No More ‘Drive-By’ ADA Suits? New Legislation Offers Protection, Saves Money

No More ‘Drive-By’ ADA Suits?

If the commercial storefronts in your building have steps, or are not otherwise handicap accessible, be warned: your building may be exposed to liability under Title III of the Americans with Disabilities Act (ADA). 

Disabled individuals have the right under Title III to sue businesses whose facilities do not meet the ADA’s accessibility requirements, and to recover their attorneys’ fees for doing so. In the nearly 30 years since the ADA was enacted, a cottage industry has arisen to capitalize on the attorneys’ fees provision in the statute. Some attorneys will partner with a serial plaintiff to file hundreds of so-called 'drive-by' lawsuits, wherein the plaintiff merely drives past the building or business in question for the sole purpose of spotting ADA violations, without having any serious intention of actually patronizing the business. Often times, the violations found are very minor (such as having non-levered doorknobs, or a restroom mirror mounted a few inches above the maximum allowed height) and would be inexpensive to correct. The true goal of the opportunists who file these lawsuits is not necessarily to eliminate accessibility barriers, but rather to pocket hefty payments for their fees.

Given that these cases tend to be a slam-dunk for the plaintiff, and that the defendant is on the hook for the plaintiff’s attorneys’ fees, defendants are incentivized to settle quickly. Settling usually entails correcting the violations and paying an agreed-upon amount for attorneys’ fees that can range anywhere from $10,000 to $25,000 or more. While most businesses are happy to make any modifications necessary to better serve their disabled patrons, paying a five-figure sum for legal fees is a tough pill to swallow. 

Buildings in New York City are particularly vulnerable to these drive-by suits – and the number of such actions filed in New York has increased dramatically over the last several years. Because most NYC buildings pre-date the ADA’s enactment and are subject to tight space constraints, many are not in technical compliance with ADA requirements, and therefore make easy targets for profiteering lawyers.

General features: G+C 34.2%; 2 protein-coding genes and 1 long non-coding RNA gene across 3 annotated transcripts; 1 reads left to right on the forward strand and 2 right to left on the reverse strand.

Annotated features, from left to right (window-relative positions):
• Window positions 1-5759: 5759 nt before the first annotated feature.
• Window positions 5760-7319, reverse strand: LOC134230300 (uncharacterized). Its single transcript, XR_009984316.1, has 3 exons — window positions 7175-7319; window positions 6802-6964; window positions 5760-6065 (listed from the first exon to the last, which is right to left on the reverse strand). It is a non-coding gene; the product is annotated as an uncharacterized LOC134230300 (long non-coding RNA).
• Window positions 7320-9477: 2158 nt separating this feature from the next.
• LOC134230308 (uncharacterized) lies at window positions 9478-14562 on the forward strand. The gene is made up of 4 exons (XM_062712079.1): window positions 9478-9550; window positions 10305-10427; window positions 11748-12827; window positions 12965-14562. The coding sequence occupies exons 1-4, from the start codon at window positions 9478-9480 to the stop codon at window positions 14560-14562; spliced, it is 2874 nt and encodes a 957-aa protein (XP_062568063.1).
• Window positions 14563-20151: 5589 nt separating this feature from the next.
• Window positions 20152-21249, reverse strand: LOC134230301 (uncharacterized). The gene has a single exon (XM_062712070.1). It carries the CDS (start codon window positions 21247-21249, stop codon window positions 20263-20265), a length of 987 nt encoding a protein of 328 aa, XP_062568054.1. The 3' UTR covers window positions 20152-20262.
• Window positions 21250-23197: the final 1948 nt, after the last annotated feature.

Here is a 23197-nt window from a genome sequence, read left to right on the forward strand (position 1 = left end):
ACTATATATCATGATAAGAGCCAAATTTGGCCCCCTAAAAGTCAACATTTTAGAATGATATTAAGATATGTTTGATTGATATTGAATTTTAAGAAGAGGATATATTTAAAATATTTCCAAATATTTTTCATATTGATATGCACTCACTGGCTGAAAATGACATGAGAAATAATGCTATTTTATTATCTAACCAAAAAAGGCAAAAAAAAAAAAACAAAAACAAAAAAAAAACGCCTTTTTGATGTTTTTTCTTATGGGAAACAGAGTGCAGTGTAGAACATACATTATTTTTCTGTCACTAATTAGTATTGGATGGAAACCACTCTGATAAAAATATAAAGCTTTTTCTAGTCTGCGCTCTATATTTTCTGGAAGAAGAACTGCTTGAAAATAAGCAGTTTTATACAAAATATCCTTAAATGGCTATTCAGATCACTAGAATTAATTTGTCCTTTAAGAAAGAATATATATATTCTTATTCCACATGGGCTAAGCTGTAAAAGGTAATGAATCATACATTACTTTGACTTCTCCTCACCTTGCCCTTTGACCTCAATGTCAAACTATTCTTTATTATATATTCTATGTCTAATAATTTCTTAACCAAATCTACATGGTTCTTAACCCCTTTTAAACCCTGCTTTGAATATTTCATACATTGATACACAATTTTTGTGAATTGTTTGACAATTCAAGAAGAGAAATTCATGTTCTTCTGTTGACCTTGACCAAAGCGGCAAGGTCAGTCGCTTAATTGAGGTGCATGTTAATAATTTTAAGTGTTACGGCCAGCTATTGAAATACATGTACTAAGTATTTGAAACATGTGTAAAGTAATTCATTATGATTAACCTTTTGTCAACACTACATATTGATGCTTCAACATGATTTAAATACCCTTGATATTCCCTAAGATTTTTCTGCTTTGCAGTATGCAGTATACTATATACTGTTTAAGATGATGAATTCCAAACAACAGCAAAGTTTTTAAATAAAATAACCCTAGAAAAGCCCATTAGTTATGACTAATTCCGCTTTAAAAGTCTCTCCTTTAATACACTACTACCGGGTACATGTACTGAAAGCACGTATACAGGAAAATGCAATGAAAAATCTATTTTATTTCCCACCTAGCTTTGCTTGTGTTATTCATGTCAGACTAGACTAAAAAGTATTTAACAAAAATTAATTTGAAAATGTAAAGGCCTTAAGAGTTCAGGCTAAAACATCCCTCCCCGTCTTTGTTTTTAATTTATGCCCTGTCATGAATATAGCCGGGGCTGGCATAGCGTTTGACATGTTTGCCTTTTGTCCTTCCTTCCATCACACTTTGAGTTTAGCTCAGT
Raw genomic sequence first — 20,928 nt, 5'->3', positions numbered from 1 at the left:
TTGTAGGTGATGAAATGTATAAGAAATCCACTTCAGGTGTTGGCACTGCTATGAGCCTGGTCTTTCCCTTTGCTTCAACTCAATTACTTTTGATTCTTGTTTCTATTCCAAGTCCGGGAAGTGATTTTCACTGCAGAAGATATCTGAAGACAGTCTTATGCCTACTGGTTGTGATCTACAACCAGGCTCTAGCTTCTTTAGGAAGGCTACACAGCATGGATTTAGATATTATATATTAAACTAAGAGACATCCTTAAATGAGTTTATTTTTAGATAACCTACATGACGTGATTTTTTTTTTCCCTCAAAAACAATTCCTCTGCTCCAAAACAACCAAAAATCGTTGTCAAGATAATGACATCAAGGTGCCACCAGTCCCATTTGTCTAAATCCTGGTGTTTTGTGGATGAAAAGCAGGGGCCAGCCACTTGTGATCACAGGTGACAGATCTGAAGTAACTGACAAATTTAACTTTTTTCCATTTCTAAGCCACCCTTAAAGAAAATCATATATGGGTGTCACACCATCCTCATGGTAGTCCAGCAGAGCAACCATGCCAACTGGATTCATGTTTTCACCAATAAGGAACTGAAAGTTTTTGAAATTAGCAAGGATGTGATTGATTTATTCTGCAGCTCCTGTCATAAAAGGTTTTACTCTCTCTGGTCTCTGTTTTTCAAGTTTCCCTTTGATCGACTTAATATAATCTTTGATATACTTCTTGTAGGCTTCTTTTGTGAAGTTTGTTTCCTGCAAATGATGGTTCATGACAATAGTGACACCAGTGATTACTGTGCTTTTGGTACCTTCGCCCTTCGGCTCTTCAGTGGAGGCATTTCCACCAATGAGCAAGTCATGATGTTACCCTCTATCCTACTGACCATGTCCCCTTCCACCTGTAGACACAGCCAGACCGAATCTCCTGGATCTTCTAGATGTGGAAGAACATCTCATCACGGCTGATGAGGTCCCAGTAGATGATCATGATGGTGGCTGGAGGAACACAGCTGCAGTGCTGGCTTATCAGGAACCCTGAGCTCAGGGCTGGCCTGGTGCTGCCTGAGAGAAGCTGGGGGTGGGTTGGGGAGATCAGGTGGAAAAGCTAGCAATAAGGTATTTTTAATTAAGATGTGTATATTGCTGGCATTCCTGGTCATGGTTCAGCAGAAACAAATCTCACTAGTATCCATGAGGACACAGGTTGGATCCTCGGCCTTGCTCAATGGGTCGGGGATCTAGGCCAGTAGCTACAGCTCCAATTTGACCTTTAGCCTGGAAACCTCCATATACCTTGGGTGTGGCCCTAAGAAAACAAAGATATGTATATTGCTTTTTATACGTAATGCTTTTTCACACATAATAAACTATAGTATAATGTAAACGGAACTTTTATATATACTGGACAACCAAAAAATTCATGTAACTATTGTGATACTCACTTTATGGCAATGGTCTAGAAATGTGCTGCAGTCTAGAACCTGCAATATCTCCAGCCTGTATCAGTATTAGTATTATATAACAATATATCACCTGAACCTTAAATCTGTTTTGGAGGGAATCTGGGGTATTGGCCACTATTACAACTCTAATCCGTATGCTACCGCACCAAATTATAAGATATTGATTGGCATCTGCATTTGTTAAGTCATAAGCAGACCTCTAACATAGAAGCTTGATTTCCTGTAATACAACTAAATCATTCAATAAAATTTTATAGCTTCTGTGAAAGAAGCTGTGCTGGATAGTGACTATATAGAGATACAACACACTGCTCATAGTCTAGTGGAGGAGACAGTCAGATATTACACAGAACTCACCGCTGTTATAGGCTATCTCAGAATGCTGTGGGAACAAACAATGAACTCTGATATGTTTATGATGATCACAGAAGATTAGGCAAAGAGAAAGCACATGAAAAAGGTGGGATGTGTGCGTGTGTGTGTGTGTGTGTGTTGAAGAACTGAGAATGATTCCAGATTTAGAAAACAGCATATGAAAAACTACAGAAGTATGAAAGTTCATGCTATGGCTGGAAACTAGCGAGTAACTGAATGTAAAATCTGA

Congress recently took action to curb frivolous ADA litigation. In February 2018, it passed H.R. 620, the ADA Education and Reform Act. The Act has two important provisions that promote the ADA’s original goal of making public accommodations accessible, but at the same time protects businesses and property owners from opportunistic litigation. 

First, it requires claimants to provide written notice of ADA violations and an opportunity to cure them before filing suit. Businesses and/or property owners receiving such a notice have 60 days to respond with an action plan to address the ADA violations, and then an additional 60 days to perform the required work. This allows well-intentioned businesses and property owners a chance to make the necessary modifications without having to pay an exorbitant settlement sum for attorneys’ fees. Second, for those ADA disputes that do necessitate legal action, H.R. 620 requires federal courts to develop alternative dispute resolution programs designed to quickly identify barriers and resolve accessibility issues without the need for protracted litigation. This measure not only keeps litigation costs down for the parties, but will also help conserve judicial resources which can become strained by the sheer volume of ADA cases that are filed every year.  

H.R. 620 has not been codified into law because it has yet to pass through the Senate. In the meantime, what can you do to make sure your building is protected against a Title III ADA claim? Be proactive! Retain an ADA compliance expert or a design professional well-versed in ADA compliance to identify common violations and recommend a plan of action for addressing them. Solutions can be simple and inexpensive. For example, if the store entrance in your building has steps, consider purchasing a temporary ramp and wireless doorbell. A disabled person can ring the bell for assistance, alerting employees inside to retrieve and set up the ramp. Displaying a simple plaque indicating that handicap assistance is available can also help ward off a lawsuit. Replacing round doorknobs with levers, lowering mirrors, and insulating sink pipes are other cost-effective solutions for avoiding some of the most common ADA violations found in public restrooms. 

It’s also a good idea to call your building’s insurance broker and confirm that the building’s insurance policy will provide coverage in the event an ADA claim is filed. Reviewing the proprietary lease (or bylaws, in the case of a condominium) is also important, because the board may have a mechanism under its governing documents to pass liability onto commercial owners and tenants.  

Taking such proactive measures will not only stave off exploitative litigation, but more importantly, will help achieve the ADA’s true purpose of helping disabled individuals gain the equal access they deserve to all of the stores, restaurants, theaters, museums and other public attractions New York City has to offer.           

Rachael Ratner is a partner with the law firm of Schwartz Sladkus Reich Greenberg Atlas LLP, in Manhattan.  

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